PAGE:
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FIST(1) FreeBSD General Commands Manual FIST(1)

fist - emphatic message generator

fist [ -c -fpat -l -mtext -n -sfactor -u ]

fist prints an image of a clenched fist (unless suppressed by the -c option), followed by a slogan in block letters, limited to 16 characters per line (``Television is to news as bumper stickers are to philosophy.''-Richard M. Nixon). Options permit you to scale the fist commensurate to the iniquities of the Oppressor (or your printer's paper size, whichever is smaller), select right- or left-handed blows against the Empire, and various other gimmicks which popped into the mind of this Humble Programmer while watching "Ice Station Zebra" over and over again and watching his fingernails grow. Oops...that was another megalomaniac. Anyway, here's the latest incarnation of the fist program. May your banners ever espouse worthy causes, and may those truly worthy be achieved.

Chill out: no fist is generated, only the message text.
Fill the fist with the text pattern pat, which may be any string of ASCII/ISO characters. If the pattern contains blanks or characters interpreted by the shell, it should be quoted or escaped appropriately.
The fist will be left handed.
Supply a line of the text to be printed below the fist on the command line. If the text contains blank or shell metacharacters it should be quoted or escaped. Only the first 16 characters of the text will be printed. You may supply multiple -m options for multi-line text. Note that you must also specify the -n option if you don't want fist to read additional lines of text from standard input after printing lines supplied by the -m option.
Do not read text to be printed below the fist from standard input. Unless you've specified text with one or more -m options, no text at all will be printed, just the fist. If you specify only the -c and -n options, the only consequence of running fist will be the passage of time.
Scale the fist by the given percentage factor between 25 and 100.
Print how to call information.

Lines of text (limited to 16 characters) are read from standard input unless suppressed by the -n option; these lines are printed in block letters below the fist. Input from standard input is terminated by an end of file. Output is written to standard output. Input and output are processed strictly sequentially and hence fist may be used in pipelines.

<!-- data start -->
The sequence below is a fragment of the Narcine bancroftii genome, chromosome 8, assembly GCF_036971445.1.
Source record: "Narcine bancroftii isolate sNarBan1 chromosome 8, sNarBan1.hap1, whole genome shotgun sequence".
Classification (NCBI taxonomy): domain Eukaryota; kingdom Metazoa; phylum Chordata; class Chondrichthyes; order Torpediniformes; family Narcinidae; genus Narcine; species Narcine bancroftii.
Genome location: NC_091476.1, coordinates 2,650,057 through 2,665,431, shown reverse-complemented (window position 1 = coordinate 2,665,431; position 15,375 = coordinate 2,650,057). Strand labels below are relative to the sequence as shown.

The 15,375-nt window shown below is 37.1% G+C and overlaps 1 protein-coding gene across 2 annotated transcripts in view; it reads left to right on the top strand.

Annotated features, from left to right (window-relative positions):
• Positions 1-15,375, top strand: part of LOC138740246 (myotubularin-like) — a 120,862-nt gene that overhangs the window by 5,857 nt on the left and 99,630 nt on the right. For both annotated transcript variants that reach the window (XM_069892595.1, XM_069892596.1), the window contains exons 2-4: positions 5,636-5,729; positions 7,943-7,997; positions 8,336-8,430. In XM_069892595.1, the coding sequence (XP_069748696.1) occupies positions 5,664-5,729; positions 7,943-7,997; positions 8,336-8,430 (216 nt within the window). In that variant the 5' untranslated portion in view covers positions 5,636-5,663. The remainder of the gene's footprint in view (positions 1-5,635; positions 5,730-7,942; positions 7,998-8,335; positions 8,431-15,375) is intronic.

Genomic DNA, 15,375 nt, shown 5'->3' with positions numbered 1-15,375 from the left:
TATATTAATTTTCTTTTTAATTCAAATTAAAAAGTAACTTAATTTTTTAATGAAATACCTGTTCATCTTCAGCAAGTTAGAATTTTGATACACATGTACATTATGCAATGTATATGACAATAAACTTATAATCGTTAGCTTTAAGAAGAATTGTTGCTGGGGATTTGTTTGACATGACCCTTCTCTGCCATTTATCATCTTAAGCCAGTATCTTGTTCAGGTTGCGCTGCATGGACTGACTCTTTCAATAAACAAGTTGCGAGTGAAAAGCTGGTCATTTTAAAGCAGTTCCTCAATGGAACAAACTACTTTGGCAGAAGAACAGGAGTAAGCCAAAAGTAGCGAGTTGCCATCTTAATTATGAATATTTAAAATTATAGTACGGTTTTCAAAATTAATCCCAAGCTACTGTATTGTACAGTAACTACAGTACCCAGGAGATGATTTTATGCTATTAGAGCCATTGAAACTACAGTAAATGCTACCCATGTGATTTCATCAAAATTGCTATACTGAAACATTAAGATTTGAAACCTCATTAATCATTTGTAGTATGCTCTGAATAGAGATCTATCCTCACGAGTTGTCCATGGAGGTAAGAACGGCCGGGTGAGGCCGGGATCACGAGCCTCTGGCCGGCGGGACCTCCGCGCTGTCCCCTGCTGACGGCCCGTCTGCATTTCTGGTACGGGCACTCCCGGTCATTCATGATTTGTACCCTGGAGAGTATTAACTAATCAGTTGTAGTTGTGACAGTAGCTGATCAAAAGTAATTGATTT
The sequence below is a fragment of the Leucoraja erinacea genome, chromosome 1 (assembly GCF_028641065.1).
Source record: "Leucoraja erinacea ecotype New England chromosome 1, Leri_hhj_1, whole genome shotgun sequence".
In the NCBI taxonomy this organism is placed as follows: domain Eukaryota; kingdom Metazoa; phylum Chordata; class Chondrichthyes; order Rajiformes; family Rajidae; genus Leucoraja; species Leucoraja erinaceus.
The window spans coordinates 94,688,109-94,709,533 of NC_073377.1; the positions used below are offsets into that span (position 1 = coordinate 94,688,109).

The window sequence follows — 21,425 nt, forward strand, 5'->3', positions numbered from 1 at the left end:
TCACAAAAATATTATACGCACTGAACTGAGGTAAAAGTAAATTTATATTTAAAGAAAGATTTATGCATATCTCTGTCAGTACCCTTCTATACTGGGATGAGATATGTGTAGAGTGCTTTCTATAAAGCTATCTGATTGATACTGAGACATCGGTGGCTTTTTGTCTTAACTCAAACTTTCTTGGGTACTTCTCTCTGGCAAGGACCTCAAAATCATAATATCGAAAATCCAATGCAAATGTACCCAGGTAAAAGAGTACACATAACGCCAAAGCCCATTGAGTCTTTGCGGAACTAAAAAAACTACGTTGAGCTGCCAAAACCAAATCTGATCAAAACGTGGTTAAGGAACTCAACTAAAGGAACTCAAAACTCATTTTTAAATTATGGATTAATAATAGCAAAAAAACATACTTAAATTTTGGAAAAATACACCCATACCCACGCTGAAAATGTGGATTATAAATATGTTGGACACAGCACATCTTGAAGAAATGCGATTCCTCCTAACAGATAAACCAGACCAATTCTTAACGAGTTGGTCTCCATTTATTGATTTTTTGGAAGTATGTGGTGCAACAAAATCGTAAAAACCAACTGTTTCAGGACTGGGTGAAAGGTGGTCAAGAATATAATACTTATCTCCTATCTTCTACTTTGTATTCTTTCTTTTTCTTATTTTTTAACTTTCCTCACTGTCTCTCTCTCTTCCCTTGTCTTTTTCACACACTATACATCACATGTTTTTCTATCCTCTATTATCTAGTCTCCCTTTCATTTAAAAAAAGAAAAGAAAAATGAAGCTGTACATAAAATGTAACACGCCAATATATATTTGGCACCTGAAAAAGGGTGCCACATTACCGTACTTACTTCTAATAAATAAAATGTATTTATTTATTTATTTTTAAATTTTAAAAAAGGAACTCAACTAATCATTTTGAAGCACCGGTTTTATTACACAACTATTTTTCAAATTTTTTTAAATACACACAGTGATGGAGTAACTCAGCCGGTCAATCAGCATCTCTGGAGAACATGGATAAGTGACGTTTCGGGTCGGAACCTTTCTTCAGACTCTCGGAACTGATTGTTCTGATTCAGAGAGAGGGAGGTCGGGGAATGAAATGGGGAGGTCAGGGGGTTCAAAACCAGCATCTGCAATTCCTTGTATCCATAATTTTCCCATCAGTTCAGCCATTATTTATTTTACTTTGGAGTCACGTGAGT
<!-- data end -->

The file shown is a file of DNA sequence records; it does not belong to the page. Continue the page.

The block character font is a limited subset of ASCII containing only upper case letters, numbers, and punctuation with character codes between hexadecimal 20 and 5F. The font was originally created in the late 1960's in UNIVAC 1108 six bit FIELDATA code, and re-shuffled into ASCII order when the first port was made to an ASCII machine in 1981. If you'd like to add lower case letters, ISO codes, or full Unicode, go right ahead.

fist will not work on machines which do not use the ASCII character code (for example EBCDIC machines). You'll need to shuffle the font table or translate character codes to ASCII before you index it. I don't have such a machine, so I'm not going to include code I can't test.

Scale factors smaller than about 60 on the -s option produce infelicitous results: the fist looks like it's wearing a mitten.

You can't aggregate options, separate options from their arguments with a blank, or other cool getopt features because the program doesn't use getopt in order to preserve its retro look.

Over the last thirty years numerous people have suggested the program might be enhanced by adding options to raise two fingers (``peace'') or only one finger (well, you know). Please send me the code if you make this decades-long dream a reality.


John Walker

This software is in the public domain. Permission to use, copy, modify, and distribute this software and its documentation for any purpose and without fee is hereby granted, without any conditions or restrictions. This software is provided ``as is'' without express or implied warranty.

25 NOV 2001 4th Berkeley Distribution

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